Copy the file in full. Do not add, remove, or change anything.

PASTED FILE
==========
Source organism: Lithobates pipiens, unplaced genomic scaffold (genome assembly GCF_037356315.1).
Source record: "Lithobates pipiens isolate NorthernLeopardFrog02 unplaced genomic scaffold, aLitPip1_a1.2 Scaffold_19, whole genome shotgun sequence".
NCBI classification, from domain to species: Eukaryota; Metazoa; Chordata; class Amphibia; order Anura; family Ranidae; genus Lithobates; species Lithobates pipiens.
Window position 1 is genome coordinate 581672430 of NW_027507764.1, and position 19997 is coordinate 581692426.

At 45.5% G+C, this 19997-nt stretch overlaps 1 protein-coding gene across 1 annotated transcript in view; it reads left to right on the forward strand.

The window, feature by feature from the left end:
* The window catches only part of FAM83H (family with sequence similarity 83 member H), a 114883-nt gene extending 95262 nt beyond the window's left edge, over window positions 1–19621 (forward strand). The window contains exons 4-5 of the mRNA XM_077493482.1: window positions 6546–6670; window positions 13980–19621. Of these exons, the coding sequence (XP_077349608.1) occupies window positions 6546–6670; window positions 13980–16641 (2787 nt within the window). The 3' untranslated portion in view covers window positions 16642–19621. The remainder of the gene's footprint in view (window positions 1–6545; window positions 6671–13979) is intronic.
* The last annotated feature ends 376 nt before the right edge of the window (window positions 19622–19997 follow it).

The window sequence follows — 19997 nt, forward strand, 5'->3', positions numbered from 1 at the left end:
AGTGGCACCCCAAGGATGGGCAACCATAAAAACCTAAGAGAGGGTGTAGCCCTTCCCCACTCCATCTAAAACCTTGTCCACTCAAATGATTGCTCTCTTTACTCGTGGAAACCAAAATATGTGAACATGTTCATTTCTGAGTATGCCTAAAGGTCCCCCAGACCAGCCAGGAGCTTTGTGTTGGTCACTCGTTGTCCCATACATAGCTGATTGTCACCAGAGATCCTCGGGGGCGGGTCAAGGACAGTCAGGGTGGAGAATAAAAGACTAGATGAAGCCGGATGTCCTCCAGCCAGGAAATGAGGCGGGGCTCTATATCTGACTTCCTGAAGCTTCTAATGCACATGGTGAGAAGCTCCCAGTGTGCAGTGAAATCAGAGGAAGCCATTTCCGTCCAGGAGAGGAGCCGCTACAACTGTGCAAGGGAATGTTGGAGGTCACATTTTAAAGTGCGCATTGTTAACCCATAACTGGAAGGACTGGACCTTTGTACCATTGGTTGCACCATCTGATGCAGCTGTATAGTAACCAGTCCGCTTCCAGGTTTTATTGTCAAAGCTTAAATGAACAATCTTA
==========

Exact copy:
Source organism: Lithobates pipiens, unplaced genomic scaffold (genome assembly GCF_037356315.1).
Source record: "Lithobates pipiens isolate NorthernLeopardFrog02 unplaced genomic scaffold, aLitPip1_a1.2 Scaffold_19, whole genome shotgun sequence".
NCBI classification, from domain to species: Eukaryota; Metazoa; Chordata; class Amphibia; order Anura; family Ranidae; genus Lithobates; species Lithobates pipiens.
Window position 1 is genome coordinate 581672430 of NW_027507764.1, and position 19997 is coordinate 581692426.

At 45.5% G+C, this 19997-nt stretch overlaps 1 protein-coding gene across 1 annotated transcript in view; it reads left to right on the forward strand.

The window, feature by feature from the left end:
* The window catches only part of FAM83H (family with sequence similarity 83 member H), a 114883-nt gene extending 95262 nt beyond the window's left edge, over window positions 1–19621 (forward strand). The window contains exons 4-5 of the mRNA XM_077493482.1: window positions 6546–6670; window positions 13980–19621. Of these exons, the coding sequence (XP_077349608.1) occupies window positions 6546–6670; window positions 13980–16641 (2787 nt within the window). The 3' untranslated portion in view covers window positions 16642–19621. The remainder of the gene's footprint in view (window positions 1–6545; window positions 6671–13979) is intronic.
* The last annotated feature ends 376 nt before the right edge of the window (window positions 19622–19997 follow it).

The window sequence follows — 19997 nt, forward strand, 5'->3', positions numbered from 1 at the left end:
AGTGGCACCCCAAGGATGGGCAACCATAAAAACCTAAGAGAGGGTGTAGCCCTTCCCCACTCCATCTAAAACCTTGTCCACTCAAATGATTGCTCTCTTTACTCGTGGAAACCAAAATATGTGAACATGTTCATTTCTGAGTATGCCTAAAGGTCCCCCAGACCAGCCAGGAGCTTTGTGTTGGTCACTCGTTGTCCCATACATAGCTGATTGTCACCAGAGATCCTCGGGGGCGGGTCAAGGACAGTCAGGGTGGAGAATAAAAGACTAGATGAAGCCGGATGTCCTCCAGCCAGGAAATGAGGCGGGGCTCTATATCTGACTTCCTGAAGCTTCTAATGCACATGGTGAGAAGCTCCCAGTGTGCAGTGAAATCAGAGGAAGCCATTTCCGTCCAGGAGAGGAGCCGCTACAACTGTGCAAGGGAATGTTGGAGGTCACATTTTAAAGTGCGCATTGTTAACCCATAACTGGAAGGACTGGACCTTTGTACCATTGGTTGCACCATCTGATGCAGCTGTATAGTAACCAGTCCGCTTCCAGGTTTTATTGTCAAAGCTTAAATGAACAATCTTA